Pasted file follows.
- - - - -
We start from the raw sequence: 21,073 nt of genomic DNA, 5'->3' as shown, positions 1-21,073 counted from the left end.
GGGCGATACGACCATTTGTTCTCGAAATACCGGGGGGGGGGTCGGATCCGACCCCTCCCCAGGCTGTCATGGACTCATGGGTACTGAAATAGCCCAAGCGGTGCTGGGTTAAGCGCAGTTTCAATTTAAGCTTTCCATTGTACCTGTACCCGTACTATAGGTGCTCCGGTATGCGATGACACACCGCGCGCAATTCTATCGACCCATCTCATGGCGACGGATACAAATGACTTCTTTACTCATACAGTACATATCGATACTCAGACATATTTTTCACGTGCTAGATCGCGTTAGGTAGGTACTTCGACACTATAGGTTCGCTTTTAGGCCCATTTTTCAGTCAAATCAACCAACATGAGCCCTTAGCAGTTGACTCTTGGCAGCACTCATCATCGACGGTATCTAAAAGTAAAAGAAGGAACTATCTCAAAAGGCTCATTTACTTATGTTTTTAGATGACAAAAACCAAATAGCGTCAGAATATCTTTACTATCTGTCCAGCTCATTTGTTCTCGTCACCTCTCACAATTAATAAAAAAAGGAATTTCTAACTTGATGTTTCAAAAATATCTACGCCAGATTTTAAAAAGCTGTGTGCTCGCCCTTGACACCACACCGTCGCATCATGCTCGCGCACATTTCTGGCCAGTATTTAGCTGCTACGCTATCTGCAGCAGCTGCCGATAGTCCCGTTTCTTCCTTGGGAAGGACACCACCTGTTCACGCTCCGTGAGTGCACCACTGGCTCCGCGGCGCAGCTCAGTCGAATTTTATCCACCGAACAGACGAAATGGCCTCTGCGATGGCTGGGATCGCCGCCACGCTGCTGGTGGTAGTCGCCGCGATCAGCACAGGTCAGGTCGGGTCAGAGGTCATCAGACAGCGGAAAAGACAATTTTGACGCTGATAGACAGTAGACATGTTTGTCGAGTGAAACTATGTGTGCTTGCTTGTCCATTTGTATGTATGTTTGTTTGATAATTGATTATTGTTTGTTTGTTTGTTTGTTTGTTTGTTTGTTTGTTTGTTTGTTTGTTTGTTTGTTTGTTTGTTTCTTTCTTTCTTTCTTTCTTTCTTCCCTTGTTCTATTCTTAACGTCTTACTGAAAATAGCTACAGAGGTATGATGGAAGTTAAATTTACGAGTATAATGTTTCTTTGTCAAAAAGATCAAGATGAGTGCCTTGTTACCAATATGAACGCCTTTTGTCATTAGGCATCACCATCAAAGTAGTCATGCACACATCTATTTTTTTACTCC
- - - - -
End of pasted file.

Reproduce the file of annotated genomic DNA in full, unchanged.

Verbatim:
We start from the raw sequence: 21,073 nt of genomic DNA, 5'->3' as shown, positions 1-21,073 counted from the left end.
GGGCGATACGACCATTTGTTCTCGAAATACCGGGGGGGGGGTCGGATCCGACCCCTCCCCAGGCTGTCATGGACTCATGGGTACTGAAATAGCCCAAGCGGTGCTGGGTTAAGCGCAGTTTCAATTTAAGCTTTCCATTGTACCTGTACCCGTACTATAGGTGCTCCGGTATGCGATGACACACCGCGCGCAATTCTATCGACCCATCTCATGGCGACGGATACAAATGACTTCTTTACTCATACAGTACATATCGATACTCAGACATATTTTTCACGTGCTAGATCGCGTTAGGTAGGTACTTCGACACTATAGGTTCGCTTTTAGGCCCATTTTTCAGTCAAATCAACCAACATGAGCCCTTAGCAGTTGACTCTTGGCAGCACTCATCATCGACGGTATCTAAAAGTAAAAGAAGGAACTATCTCAAAAGGCTCATTTACTTATGTTTTTAGATGACAAAAACCAAATAGCGTCAGAATATCTTTACTATCTGTCCAGCTCATTTGTTCTCGTCACCTCTCACAATTAATAAAAAAAGGAATTTCTAACTTGATGTTTCAAAAATATCTACGCCAGATTTTAAAAAGCTGTGTGCTCGCCCTTGACACCACACCGTCGCATCATGCTCGCGCACATTTCTGGCCAGTATTTAGCTGCTACGCTATCTGCAGCAGCTGCCGATAGTCCCGTTTCTTCCTTGGGAAGGACACCACCTGTTCACGCTCCGTGAGTGCACCACTGGCTCCGCGGCGCAGCTCAGTCGAATTTTATCCACCGAACAGACGAAATGGCCTCTGCGATGGCTGGGATCGCCGCCACGCTGCTGGTGGTAGTCGCCGCGATCAGCACAGGTCAGGTCGGGTCAGAGGTCATCAGACAGCGGAAAAGACAATTTTGACGCTGATAGACAGTAGACATGTTTGTCGAGTGAAACTATGTGTGCTTGCTTGTCCATTTGTATGTATGTTTGTTTGATAATTGATTATTGTTTGTTTGTTTGTTTGTTTGTTTGTTTGTTTGTTTGTTTGTTTGTTTGTTTGTTTGTTTGTTTCTTTCTTTCTTTCTTTCTTTCTTCCCTTGTTCTATTCTTAACGTCTTACTGAAAATAGCTACAGAGGTATGATGGAAGTTAAATTTACGAGTATAATGTTTCTTTGTCAAAAAGATCAAGATGAGTGCCTTGTTACCAATATGAACGCCTTTTGTCATTAGGCATCACCATCAAAGTAGTCATGCACACATCTATTTTTTTACTCC